IMG_0228Crossing the bridge that leads across a creek far below, Elihu stops to mimic the concert posters.

IMG_0230Can’t forget our buddy Yannick! We are excited to hear the Philadelphia Orchestra – and hero, tubist Carol Jantsch – at the end of August.

IMG_0202This selfie gives you a little idea of the perspective here. Or maybe not quite. Trust me, it’s a long way down. Take note of that white formation on the right – shortly it will be the site of a dramatic moment in our afternoon.IMG_0239En route to the riverside walk we sample a spring. It was the most displeasing of all the springs we have tasted – and Elihu actually enjoys that sulfury-tasting crap. We thought this spring was “Horrendable”.

IMG_0240A long way down.

IMG_0334It’s exciting to finally be here!

IMG_0251The mineral-laced water from this particular spring has created this huge deposit in the form of a small mountain. Much of its surface is continually under a film of falling water.

IMG_0345Up close. It shimmers in real time, as a film of water descends.

IMG_0342Here’s a look back at the bridge we were on earlier.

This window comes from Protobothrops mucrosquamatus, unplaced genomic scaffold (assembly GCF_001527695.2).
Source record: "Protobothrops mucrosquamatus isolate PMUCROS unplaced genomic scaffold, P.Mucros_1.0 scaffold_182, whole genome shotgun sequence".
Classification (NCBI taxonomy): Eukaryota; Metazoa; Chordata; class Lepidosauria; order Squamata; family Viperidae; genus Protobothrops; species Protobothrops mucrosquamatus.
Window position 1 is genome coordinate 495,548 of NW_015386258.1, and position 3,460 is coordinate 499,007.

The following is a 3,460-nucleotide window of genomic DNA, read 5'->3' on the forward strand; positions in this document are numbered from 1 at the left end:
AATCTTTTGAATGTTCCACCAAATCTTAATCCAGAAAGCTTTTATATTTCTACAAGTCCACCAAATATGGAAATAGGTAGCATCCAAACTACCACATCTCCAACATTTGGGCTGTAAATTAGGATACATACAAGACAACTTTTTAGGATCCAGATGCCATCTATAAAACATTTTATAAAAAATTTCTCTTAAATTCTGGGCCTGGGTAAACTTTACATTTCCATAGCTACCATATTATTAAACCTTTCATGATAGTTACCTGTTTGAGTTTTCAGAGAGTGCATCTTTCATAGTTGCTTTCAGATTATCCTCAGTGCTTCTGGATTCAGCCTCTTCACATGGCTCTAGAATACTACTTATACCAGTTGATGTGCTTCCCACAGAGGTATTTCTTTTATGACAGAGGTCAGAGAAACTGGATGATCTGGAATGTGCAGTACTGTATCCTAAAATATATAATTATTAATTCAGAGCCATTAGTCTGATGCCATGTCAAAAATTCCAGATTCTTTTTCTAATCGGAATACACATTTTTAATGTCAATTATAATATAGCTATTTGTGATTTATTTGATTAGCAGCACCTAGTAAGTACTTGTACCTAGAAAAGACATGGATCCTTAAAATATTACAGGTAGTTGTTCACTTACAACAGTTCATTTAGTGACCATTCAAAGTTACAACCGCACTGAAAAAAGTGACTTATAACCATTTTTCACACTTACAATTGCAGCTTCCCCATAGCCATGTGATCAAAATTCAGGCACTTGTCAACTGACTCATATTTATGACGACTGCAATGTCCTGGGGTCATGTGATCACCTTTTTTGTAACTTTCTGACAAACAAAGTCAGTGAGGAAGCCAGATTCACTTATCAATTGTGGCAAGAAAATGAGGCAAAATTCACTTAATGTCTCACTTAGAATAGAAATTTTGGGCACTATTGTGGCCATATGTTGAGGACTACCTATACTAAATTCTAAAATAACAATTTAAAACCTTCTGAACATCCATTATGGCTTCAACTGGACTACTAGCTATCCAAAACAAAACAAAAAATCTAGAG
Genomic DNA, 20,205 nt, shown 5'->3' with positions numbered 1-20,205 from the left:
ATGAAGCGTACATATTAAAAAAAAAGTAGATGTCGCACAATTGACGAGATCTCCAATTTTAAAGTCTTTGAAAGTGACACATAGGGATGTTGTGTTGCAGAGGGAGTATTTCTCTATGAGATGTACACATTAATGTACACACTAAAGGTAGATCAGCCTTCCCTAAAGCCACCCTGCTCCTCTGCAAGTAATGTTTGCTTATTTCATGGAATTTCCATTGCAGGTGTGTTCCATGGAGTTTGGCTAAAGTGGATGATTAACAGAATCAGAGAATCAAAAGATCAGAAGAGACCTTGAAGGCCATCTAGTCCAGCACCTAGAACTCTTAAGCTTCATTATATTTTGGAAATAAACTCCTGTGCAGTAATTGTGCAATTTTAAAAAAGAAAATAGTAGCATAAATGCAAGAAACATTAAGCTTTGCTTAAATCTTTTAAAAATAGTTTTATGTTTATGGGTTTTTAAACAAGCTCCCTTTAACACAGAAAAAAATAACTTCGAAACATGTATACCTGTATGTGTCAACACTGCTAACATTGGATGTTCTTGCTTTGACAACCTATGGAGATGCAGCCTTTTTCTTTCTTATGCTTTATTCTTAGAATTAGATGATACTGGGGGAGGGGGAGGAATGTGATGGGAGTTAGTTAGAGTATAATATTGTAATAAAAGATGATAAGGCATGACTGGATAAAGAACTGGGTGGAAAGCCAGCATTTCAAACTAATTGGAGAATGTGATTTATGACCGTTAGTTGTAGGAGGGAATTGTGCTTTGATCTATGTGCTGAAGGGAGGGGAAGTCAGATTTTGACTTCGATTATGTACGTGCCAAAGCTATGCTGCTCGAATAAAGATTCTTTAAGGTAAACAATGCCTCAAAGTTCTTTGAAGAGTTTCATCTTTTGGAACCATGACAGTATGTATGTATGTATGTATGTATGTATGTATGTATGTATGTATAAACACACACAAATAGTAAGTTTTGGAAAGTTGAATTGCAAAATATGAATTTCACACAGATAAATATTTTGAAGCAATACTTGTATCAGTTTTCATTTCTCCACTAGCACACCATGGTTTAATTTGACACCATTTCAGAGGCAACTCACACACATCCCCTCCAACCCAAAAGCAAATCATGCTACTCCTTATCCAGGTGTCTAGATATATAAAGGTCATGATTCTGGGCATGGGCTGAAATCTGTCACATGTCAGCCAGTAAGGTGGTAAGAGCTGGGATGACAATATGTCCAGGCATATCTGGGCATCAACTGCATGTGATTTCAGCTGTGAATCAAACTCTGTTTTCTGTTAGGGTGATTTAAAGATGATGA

IMG_0357The narrow ledge upon which we walked was all chalky white mineral residue covered with running water.

IMG_0360The water empties into the stream.

IMG_0367Here’s the path we followed to get downstream.

IMG_0285Once we were at the water’s edge, we had fun. The father of these boys grew up in Rogers Park in Chicago – just off of Devon Avenue – blocks from where I myself (and Elihu’s father) had lived. Later this man lived in Buffalo Grove, the town in which my late friend Bob Gand lived. He’d spent time in my hometown of Wilmette, too. He didn’t seemed impressed by it all, but I sure was. Small world stuff always blows my mind.

IMG_0298When wildlife wasn’t to be found, we busied ourselves making cairns in the running water.

IMG_0328I ended up making ten of em. I had a blast.

IMG_0356Elihu catches his breath after a frightening couple of minutes and an urgent lecture from a short-of-patience mom.

Things turned – and turned scary for a moment – when Elihu misjudged the relative elevations of the path and the water. He mistook a ledge for a shallow entry into the water, and in an instant he was up to his waist in the creek, clinging to the rough rock by his fingertips. I did a lightening-fast assessment of the situation, and realized the water was not more than three feet deep there, and if need be I could jump in and grab him. I was overcome with fear and anger all at once, and before I made my move to rescue him I chewed him out.